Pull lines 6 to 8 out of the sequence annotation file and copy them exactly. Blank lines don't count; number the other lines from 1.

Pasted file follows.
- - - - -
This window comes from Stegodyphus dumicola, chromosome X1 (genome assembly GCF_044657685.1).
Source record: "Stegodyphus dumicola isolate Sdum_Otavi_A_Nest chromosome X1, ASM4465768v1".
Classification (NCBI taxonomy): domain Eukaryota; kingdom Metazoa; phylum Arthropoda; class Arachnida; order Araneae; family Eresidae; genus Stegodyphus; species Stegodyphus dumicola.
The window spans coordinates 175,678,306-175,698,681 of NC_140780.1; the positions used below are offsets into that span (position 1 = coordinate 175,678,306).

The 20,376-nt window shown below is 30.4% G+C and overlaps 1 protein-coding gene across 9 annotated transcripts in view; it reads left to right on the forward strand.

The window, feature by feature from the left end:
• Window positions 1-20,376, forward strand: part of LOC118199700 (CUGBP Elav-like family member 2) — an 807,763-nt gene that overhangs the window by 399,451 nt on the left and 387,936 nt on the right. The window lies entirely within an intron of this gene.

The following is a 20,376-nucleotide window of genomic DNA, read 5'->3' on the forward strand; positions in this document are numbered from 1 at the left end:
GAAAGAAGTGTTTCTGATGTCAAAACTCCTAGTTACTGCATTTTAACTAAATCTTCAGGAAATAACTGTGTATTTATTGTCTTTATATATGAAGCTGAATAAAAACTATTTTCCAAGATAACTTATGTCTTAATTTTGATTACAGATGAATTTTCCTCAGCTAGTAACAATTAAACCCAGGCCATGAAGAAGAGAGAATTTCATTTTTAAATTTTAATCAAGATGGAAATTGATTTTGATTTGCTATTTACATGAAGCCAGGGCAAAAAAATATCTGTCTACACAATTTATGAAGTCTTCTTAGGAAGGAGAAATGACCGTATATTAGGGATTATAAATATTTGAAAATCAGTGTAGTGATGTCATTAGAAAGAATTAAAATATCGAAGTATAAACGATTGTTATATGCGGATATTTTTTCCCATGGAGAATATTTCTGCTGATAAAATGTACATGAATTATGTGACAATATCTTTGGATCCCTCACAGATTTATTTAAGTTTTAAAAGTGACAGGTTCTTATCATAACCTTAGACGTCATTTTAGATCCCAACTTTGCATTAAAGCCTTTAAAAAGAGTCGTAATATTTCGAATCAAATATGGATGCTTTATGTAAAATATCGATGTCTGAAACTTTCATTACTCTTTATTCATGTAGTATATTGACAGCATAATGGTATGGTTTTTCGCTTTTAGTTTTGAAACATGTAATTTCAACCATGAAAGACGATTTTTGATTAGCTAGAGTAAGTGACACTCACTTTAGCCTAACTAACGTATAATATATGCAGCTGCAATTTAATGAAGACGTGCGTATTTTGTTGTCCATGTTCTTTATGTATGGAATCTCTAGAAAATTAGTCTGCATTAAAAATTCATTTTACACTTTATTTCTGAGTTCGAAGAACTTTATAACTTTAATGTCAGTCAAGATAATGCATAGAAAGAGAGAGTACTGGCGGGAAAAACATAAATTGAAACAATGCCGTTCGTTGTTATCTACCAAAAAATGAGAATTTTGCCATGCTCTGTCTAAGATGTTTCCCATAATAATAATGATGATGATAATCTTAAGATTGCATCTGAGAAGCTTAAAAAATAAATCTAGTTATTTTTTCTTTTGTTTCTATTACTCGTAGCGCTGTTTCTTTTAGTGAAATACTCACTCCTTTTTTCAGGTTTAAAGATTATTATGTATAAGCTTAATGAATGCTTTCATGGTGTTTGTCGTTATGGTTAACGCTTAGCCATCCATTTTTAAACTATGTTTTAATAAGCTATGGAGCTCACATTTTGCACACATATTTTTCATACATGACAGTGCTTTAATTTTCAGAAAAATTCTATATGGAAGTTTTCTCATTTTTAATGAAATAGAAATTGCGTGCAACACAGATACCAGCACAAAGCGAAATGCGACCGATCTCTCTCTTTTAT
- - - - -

The window, feature by feature from the left end:
• Window positions 1-20,376, forward strand: part of LOC118199700 (CUGBP Elav-like family member 2) — an 807,763-nt gene that overhangs the window by 399,451 nt on the left and 387,936 nt on the right. The window lies entirely within an intron of this gene.

The following is a 20,376-nucleotide window of genomic DNA, read 5'->3' on the forward strand; positions in this document are numbered from 1 at the left end: